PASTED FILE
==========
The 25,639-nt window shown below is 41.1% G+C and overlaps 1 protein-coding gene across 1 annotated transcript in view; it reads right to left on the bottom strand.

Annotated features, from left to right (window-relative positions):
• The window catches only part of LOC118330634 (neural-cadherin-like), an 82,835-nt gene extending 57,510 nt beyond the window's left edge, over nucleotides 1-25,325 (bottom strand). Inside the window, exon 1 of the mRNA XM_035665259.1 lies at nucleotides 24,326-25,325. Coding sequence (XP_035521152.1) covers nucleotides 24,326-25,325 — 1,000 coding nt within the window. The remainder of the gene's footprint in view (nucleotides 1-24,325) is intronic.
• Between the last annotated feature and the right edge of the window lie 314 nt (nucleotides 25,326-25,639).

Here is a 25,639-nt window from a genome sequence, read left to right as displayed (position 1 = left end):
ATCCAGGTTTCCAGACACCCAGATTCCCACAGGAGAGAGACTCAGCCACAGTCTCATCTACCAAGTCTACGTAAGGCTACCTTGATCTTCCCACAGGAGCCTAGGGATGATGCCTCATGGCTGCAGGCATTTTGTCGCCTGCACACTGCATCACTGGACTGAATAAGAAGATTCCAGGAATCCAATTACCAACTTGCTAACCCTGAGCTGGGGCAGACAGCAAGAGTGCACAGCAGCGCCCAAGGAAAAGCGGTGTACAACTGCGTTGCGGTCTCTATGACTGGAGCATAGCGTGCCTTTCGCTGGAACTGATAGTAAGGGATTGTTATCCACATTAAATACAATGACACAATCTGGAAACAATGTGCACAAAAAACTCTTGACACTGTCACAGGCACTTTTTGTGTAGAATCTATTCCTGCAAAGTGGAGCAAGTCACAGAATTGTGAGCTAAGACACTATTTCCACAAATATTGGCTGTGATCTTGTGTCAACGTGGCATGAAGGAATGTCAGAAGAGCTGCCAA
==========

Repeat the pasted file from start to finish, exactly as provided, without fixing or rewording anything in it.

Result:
The 25,639-nt window shown below is 41.1% G+C and overlaps 1 protein-coding gene across 1 annotated transcript in view; it reads right to left on the bottom strand.

Annotated features, from left to right (window-relative positions):
• The window catches only part of LOC118330634 (neural-cadherin-like), an 82,835-nt gene extending 57,510 nt beyond the window's left edge, over nucleotides 1-25,325 (bottom strand). Inside the window, exon 1 of the mRNA XM_035665259.1 lies at nucleotides 24,326-25,325. Coding sequence (XP_035521152.1) covers nucleotides 24,326-25,325 — 1,000 coding nt within the window. The remainder of the gene's footprint in view (nucleotides 1-24,325) is intronic.
• Between the last annotated feature and the right edge of the window lie 314 nt (nucleotides 25,326-25,639).

Here is a 25,639-nt window from a genome sequence, read left to right as displayed (position 1 = left end):
ATCCAGGTTTCCAGACACCCAGATTCCCACAGGAGAGAGACTCAGCCACAGTCTCATCTACCAAGTCTACGTAAGGCTACCTTGATCTTCCCACAGGAGCCTAGGGATGATGCCTCATGGCTGCAGGCATTTTGTCGCCTGCACACTGCATCACTGGACTGAATAAGAAGATTCCAGGAATCCAATTACCAACTTGCTAACCCTGAGCTGGGGCAGACAGCAAGAGTGCACAGCAGCGCCCAAGGAAAAGCGGTGTACAACTGCGTTGCGGTCTCTATGACTGGAGCATAGCGTGCCTTTCGCTGGAACTGATAGTAAGGGATTGTTATCCACATTAAATACAATGACACAATCTGGAAACAATGTGCACAAAAAACTCTTGACACTGTCACAGGCACTTTTTGTGTAGAATCTATTCCTGCAAAGTGGAGCAAGTCACAGAATTGTGAGCTAAGACACTATTTCCACAAATATTGGCTGTGATCTTGTGTCAACGTGGCATGAAGGAATGTCAGAAGAGCTGCCAA